Git 101

Git Tutorial


Git Basics

Git has three main states that your files can reside in: committed, modified, and staged:

  • Committed means that the data is safely stored in your local database.
  • Modified means that you have changed the file but have not committed it to your database yet.
  • Staged means that you have marked a modified file in its current version to go into your next commit snapshot.

Git States

The basic Git workflow goes something like this:

  1. You modify files in your working tree.
  2. You selectively stage just those changes you want to be part of your next commit, which adds onlythose changes to the staging area.
  3. You do a commit, which takes the files as they are in the staging area and stores that snapshot permanently to your Git directory.

First-Time Git Setup

Your Identity

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git config --global user.name "John Doe"
git config --global user.email johndoe@example.com

GitHub Setup

Connecting over HTTPS doesn't require SSH Keys but you have to type your password every time.

Connecting over SSH requires generating SSH Keys on each computer.

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# create SSH Key for authentication
ssh-keygen -t rsa -C "youremail@example.com"

Then copy the content in id_rsa.pub to GitHub -> Account settings -> Add SSH Key.

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# connect a local repo with github repo
git remote add origin git@github.com:example.git

# first time push -u to connect local branch with server branch
git push -u origin master

# clone a repo from github
git clone git@github.com:example.git

Git Basic Operation

Initializing a Repository in an Existing Directory

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cd my_project
git init
git add .
git commit -m "message"

Checking Status

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git status

This will tell you files that are untracked (new file) and tracked but not staged (modified file). git add should be used for both cases. After that git status will show "changes to be committed" and we can use git commit -m "message" to safely commit the change.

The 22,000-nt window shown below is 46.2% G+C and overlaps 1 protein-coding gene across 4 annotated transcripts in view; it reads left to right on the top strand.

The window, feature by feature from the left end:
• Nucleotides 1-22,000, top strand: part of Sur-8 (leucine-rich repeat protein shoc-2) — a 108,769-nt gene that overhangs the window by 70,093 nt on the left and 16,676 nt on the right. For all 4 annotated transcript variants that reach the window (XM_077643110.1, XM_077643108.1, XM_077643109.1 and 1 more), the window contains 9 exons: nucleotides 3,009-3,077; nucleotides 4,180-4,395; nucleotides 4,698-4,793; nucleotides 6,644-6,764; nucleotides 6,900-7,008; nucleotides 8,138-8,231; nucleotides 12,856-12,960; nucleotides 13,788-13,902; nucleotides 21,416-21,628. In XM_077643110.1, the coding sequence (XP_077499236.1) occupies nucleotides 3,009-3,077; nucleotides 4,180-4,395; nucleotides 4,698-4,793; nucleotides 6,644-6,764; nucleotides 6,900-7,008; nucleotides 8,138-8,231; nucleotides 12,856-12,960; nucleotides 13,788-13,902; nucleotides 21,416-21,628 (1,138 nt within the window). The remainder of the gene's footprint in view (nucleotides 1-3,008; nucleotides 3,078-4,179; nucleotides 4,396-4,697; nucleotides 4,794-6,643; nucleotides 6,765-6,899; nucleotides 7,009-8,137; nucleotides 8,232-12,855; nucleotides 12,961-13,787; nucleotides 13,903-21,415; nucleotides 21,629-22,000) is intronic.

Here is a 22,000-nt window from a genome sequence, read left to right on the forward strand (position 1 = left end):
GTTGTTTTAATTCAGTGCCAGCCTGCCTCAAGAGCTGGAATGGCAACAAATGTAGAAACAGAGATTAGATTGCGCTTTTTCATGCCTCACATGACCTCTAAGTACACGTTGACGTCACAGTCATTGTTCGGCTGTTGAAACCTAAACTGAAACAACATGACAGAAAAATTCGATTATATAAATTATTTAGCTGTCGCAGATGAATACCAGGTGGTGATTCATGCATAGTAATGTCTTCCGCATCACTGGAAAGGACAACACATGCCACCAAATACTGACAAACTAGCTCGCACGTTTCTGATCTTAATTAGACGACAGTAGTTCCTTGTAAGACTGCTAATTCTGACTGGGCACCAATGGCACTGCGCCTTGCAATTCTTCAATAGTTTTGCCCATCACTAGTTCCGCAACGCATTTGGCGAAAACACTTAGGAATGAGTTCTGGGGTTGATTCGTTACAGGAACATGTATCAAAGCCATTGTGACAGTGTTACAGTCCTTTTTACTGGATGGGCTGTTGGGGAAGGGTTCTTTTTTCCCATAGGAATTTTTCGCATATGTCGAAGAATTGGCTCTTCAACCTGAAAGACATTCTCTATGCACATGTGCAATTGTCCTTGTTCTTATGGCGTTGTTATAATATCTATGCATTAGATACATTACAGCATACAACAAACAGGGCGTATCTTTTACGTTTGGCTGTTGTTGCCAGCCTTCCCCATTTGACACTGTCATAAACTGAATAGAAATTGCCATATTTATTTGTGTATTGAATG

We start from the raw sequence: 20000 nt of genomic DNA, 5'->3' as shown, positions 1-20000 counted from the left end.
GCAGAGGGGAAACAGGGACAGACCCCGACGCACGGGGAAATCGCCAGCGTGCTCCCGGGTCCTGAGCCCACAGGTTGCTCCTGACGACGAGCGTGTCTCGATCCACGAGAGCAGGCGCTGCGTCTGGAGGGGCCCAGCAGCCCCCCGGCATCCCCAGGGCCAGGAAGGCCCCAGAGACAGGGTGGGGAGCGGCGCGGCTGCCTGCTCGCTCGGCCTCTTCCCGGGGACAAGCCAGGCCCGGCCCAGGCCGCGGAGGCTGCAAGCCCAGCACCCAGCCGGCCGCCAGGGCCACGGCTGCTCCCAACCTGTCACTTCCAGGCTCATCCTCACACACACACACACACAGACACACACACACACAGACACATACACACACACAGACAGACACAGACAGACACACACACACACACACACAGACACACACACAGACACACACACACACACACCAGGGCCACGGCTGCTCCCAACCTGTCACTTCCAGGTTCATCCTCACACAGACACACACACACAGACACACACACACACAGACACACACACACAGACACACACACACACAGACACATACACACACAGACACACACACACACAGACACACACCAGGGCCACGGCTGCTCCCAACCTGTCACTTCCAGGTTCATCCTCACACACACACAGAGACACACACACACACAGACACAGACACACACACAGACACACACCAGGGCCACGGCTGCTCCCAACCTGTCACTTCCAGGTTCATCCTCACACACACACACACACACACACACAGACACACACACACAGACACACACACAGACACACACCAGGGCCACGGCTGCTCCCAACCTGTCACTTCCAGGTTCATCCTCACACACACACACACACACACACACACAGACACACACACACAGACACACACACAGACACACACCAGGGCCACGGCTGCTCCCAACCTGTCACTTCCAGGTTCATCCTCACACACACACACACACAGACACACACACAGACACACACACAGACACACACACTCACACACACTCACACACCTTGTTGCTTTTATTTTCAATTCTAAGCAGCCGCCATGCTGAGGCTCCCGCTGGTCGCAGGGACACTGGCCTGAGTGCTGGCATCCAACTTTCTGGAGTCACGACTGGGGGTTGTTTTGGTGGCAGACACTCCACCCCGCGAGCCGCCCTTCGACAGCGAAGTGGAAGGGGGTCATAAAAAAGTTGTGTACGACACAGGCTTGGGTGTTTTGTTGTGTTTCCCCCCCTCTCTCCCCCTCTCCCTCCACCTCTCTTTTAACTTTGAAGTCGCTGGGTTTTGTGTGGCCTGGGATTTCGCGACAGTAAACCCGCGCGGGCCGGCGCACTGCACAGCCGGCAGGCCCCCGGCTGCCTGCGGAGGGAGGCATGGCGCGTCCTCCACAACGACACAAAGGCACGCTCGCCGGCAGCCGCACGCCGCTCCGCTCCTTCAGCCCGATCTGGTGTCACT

A short version:

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$ git status -s
M README # modified but not staged
MM Rakefile # both staged and unstaged
A lib/git.rb # new files in staging area
M lib/simplegit.rb # modified and staged
?? LICENSE.txt # new files that aren't tracked

Viewing Changes

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# compared with current saved version
git diff
git diff HEAD

# compare with previous saved version
git diff HEAD~1

# compare stage with current saved version
git diff --staged

# see the difference for a particular file
git diff <file>

# compare between two commits
git diff HEAD~1..HEAD

# compare between two branches
git diff <branch1>..<branch2>

Stashing Files

We can stash our current work and move to another job, say debugging. After finishing the job we can continue on our previous work.

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# stash current work
git stash

# list the stashed work
git stash list

# restore ith stashed work
git stash apply stash@{i} # still keep the stashed content
git stash drop stash@{i} # drop the stashed content

git stash pop stash@{i} # = apply + drop

Committing Your Changes

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git commit -m "message"

# skipping the staging area
git commit -a -m "message"

Tagging

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# list all the tags
git tag

# list all the tags with particluar pattern
git tag -l "v1.0"

# create a tag on the latest commit
git tag <name>

# create a tag on the previous commit
git tag <name> <commit id>

# create a tag with message
git tag -a <name> -m "meass"

# show information of a specific tag
git show <tag name>

# push a tag to remote
git push origin <tag name>

# push all the tags at once
git push origin --tags

# delete a local tag
git tag -d <tag name>

# delete a remote tag
git tag -d <tag name> # first delete locally